Role of P-glycoprotein in the intestinal absorption and clinical effects of morphine.
INTRODUCTION: There is considerable and unexplained individual variability in the morphine dose-effect relationship. The efflux pump P-glycoprotein regulates brain access and intestinal absorption of numerous drugs. Morphine is a P-glycoprotein substrate in vitro, and P-glycoprotein affects morphine brain access and pharmacodynamics in animals. However, the role of P-glycoprotein in human morphine disposition and clinical effects is unknown. This investigation tested the hypothesis that plasma concentrations and clinical effects of oral and intravenous morphine are greater after inhibition of intestinal and brain P-glycoprotein, with the P-glycoprotein inhibitor quinidine used as an in vivo probe. METHODS: Two randomized, double-blind, placebo-controlled, balanced crossover studies were conducted in normal healthy volunteers after institutional review board-approved informed consent was obtained. In the first protocol, pupil diameter was evaluated after intravenous morphine administration (0.15 mg/kg), 1 hour after oral quinidine or placebo. In the second protocol, plasma morphine and glucuronide metabolite concentrations and pupil diameters were evaluated after oral morphine administration (30 mg), dosed 1 hour after oral quinidine (600 mg) or placebo. RESULTS: Quinidine had no effect on intravenous morphine effects (time to maximum miosis, maximum effect, or area under the curve [AUC] of miosis versus time). Quinidine increased the oral morphine maximum plasma concentration (31.8 +/- 14.9 ng/mL versus 16.9 +/- 7.4 ng/mL, P <.05) and AUC (65.1 +/- 21.5 versus 40.8 ng. h. mL(-1) +/- 14 ng. h. mL(-1), P <.05) but had no effect on elimination rate. Plasma morphine glucuronide concentrations were unchanged; however, the morphine glucuronide/morphine ratios were diminished by quinidine. Differences in oral morphine miosis (AUC, 16.8 +/- 9.3 mm. h versus 10.8 +/- 6.5 mm. h; P <.05) were commensurate with changes in plasma morphine concentration, and concentration-effect relationships were unchanged. Quinidine altered subjective self-assessments of oral but not intravenous morphine effects. DISCUSSION: Quinidine increased the absorption and plasma concentrations of oral morphine, suggesting that intestinal P-glycoprotein affected the absorption, bioavailability, and, hence, clinical effects of oral morphine. However, quinidine had no effect on morphine concentration-effect relationships, suggesting that if quinidine is an effective inhibitor of brain P-glycoprotein then P-glycoprotein did not appear to have a significant effect on brain access of morphine.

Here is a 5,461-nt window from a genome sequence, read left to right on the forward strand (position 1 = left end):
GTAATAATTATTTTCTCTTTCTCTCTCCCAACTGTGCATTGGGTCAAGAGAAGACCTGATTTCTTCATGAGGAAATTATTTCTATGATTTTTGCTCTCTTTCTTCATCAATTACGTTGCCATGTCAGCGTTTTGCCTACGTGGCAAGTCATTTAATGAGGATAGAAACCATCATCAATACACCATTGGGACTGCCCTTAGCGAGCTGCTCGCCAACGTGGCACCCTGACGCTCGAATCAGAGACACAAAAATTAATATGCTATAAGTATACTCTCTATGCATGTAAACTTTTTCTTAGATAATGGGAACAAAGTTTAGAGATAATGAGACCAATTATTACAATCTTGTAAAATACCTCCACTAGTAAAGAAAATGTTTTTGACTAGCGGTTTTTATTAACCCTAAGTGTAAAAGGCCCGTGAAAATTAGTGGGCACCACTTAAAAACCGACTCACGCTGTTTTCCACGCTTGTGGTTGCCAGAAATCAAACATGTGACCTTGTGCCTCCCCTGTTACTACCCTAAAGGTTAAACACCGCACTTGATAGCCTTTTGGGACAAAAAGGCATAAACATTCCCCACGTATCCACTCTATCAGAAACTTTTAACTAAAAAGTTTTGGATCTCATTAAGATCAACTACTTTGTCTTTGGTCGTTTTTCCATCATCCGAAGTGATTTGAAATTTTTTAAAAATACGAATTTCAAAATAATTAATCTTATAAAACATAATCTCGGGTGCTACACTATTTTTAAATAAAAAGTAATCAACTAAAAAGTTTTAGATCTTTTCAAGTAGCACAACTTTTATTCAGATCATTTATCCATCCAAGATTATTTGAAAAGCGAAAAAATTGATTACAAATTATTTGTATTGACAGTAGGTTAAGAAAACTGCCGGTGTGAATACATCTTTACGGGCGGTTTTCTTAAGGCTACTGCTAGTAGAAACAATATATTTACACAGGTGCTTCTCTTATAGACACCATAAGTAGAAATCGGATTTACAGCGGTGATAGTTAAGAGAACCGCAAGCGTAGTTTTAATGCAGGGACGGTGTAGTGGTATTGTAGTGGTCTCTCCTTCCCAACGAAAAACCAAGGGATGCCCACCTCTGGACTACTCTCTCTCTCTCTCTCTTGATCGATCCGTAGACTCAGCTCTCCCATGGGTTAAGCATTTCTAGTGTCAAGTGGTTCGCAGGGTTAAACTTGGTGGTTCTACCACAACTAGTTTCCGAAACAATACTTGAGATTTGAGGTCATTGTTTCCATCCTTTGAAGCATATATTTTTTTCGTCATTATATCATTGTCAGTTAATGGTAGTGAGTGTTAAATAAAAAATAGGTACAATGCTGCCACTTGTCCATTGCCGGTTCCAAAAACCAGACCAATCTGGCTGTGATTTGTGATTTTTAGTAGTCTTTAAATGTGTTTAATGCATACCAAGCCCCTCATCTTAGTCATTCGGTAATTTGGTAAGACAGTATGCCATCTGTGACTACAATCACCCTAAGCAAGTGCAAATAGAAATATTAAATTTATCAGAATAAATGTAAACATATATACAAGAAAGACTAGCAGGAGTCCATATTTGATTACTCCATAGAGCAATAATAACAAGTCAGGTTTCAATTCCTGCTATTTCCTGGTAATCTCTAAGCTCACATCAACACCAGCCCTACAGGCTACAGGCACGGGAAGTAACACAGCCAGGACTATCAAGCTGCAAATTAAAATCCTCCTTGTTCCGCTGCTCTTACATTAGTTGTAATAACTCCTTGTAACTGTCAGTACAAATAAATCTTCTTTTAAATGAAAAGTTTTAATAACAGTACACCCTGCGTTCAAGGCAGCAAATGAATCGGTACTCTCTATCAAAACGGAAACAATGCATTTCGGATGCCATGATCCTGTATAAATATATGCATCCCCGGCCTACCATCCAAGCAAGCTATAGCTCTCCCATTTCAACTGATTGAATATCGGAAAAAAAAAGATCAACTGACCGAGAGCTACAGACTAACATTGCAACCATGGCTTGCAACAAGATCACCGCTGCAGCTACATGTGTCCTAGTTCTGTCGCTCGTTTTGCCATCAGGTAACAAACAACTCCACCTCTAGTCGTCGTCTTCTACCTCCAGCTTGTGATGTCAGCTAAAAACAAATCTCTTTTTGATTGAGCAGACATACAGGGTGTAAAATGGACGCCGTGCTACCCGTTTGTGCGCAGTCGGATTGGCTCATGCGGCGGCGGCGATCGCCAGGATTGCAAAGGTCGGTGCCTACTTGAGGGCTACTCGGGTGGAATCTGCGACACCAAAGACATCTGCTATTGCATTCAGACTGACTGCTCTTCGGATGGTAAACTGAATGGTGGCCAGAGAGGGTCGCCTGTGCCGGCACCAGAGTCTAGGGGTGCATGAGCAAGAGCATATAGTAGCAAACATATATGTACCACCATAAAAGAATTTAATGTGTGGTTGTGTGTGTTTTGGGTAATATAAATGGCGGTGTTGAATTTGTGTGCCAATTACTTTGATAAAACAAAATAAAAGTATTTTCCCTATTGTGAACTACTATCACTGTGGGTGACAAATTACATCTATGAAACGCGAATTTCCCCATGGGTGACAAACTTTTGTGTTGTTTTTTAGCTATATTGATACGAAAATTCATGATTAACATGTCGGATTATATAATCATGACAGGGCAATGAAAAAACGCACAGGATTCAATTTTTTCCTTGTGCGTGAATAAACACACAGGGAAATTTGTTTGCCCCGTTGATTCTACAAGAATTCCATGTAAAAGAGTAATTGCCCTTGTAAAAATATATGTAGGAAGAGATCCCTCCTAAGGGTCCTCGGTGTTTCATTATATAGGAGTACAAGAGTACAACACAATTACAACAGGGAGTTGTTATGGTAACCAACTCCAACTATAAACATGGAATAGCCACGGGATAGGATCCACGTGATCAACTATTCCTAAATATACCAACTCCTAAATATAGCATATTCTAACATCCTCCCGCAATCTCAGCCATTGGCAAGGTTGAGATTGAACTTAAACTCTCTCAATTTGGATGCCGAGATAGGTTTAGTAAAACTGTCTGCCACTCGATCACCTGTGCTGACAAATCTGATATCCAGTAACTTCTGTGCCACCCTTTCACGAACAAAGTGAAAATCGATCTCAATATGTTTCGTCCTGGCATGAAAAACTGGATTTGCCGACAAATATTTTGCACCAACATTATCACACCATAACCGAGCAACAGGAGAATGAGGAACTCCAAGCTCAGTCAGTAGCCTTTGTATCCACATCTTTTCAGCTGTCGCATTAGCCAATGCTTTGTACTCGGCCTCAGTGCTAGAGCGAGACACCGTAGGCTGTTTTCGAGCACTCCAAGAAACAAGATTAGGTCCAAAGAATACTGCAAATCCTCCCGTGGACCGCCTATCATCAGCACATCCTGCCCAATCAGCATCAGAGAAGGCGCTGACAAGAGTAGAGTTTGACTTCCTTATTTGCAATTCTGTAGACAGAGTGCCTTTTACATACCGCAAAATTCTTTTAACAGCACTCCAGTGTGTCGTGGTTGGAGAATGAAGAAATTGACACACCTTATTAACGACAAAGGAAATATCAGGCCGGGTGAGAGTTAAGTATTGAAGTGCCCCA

Kharasch, ED; Hoffer, C; Whittington, D; Sheffels, P
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